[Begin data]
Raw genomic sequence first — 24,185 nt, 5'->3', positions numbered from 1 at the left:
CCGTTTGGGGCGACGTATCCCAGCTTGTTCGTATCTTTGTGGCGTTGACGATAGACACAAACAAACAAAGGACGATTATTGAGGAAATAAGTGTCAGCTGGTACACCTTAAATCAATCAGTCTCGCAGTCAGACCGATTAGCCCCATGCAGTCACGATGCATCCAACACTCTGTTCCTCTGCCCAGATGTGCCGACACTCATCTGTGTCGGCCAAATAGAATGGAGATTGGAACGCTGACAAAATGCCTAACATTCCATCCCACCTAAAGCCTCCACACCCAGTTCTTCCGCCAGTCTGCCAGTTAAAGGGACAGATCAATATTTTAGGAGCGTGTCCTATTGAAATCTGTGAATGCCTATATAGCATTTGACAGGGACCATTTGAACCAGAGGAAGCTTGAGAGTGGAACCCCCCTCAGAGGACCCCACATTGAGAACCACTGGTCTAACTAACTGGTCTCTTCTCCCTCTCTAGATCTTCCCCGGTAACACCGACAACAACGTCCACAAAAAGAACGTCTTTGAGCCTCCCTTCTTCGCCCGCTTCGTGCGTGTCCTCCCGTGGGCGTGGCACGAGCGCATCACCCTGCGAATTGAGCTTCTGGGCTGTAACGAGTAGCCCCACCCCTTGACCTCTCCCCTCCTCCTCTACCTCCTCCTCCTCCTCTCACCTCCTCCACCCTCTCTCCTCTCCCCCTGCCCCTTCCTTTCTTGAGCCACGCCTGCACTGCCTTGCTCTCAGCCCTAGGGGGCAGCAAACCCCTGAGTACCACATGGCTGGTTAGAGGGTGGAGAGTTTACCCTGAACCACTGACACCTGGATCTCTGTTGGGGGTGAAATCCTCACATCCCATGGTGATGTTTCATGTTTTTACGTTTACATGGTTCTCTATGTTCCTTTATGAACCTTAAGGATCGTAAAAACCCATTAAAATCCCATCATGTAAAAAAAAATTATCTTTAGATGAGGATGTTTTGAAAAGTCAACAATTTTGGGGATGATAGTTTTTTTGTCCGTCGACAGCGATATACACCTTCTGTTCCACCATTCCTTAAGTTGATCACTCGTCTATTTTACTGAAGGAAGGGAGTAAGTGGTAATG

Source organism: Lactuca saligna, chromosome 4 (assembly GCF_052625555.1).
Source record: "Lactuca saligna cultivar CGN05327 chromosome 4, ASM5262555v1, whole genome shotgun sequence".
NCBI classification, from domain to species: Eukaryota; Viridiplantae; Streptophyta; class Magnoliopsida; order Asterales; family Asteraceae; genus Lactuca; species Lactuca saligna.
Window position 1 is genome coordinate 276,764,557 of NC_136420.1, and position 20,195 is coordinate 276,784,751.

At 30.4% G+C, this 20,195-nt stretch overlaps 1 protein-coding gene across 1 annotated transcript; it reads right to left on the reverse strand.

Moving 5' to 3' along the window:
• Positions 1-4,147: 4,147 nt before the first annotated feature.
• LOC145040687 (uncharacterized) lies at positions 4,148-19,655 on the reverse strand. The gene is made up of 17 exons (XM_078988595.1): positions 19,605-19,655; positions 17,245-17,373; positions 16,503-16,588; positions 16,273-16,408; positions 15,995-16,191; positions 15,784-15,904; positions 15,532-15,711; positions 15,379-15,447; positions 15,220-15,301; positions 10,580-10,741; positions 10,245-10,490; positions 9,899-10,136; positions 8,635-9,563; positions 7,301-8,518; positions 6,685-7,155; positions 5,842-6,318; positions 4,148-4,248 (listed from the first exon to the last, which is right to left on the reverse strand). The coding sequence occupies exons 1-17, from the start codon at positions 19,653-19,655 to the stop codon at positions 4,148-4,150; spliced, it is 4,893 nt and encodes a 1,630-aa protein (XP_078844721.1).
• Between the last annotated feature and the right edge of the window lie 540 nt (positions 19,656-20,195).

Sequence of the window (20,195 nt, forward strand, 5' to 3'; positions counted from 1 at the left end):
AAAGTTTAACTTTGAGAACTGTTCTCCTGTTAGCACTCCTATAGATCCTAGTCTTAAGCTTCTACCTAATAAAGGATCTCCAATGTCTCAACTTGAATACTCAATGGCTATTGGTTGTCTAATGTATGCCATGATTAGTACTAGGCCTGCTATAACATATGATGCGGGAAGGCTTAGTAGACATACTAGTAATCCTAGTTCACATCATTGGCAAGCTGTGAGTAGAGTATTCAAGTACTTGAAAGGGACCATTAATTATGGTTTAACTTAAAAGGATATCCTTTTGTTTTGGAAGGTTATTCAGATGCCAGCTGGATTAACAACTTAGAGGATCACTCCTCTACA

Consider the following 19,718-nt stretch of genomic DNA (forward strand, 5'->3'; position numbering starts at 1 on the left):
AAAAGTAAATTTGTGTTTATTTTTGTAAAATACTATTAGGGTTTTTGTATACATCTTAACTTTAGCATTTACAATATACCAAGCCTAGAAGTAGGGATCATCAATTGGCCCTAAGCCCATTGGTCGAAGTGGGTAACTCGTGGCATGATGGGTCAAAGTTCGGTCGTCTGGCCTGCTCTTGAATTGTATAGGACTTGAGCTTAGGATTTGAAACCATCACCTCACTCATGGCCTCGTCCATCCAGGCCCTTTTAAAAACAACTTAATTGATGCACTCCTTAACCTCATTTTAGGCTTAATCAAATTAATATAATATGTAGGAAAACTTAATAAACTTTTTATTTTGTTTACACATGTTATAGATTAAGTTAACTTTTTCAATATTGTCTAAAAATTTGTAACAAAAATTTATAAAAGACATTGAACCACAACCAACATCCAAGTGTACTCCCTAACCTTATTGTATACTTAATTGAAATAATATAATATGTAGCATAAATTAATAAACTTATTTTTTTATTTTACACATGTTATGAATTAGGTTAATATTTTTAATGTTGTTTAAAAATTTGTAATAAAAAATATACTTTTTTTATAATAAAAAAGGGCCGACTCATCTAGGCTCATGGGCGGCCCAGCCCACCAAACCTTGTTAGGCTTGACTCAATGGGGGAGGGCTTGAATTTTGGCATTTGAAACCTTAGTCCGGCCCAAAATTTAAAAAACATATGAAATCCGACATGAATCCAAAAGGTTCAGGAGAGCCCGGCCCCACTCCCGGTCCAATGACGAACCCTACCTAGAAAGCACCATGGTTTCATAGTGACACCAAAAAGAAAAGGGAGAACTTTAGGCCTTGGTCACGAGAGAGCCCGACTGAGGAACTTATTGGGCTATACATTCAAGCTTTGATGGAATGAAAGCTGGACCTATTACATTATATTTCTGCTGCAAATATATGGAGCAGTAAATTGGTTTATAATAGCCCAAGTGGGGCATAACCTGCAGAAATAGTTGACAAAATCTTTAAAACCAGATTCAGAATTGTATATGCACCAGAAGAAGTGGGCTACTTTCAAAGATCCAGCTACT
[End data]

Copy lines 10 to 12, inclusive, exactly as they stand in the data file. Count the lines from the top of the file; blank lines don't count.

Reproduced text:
• LOC145040687 (uncharacterized) lies at positions 4,148-19,655 on the reverse strand. The gene is made up of 17 exons (XM_078988595.1): positions 19,605-19,655; positions 17,245-17,373; positions 16,503-16,588; positions 16,273-16,408; positions 15,995-16,191; positions 15,784-15,904; positions 15,532-15,711; positions 15,379-15,447; positions 15,220-15,301; positions 10,580-10,741; positions 10,245-10,490; positions 9,899-10,136; positions 8,635-9,563; positions 7,301-8,518; positions 6,685-7,155; positions 5,842-6,318; positions 4,148-4,248 (listed from the first exon to the last, which is right to left on the reverse strand). The coding sequence occupies exons 1-17, from the start codon at positions 19,653-19,655 to the stop codon at positions 4,148-4,150; spliced, it is 4,893 nt and encodes a 1,630-aa protein (XP_078844721.1).
• Between the last annotated feature and the right edge of the window lie 540 nt (positions 19,656-20,195).

Sequence of the window (20,195 nt, forward strand, 5' to 3'; positions counted from 1 at the left end):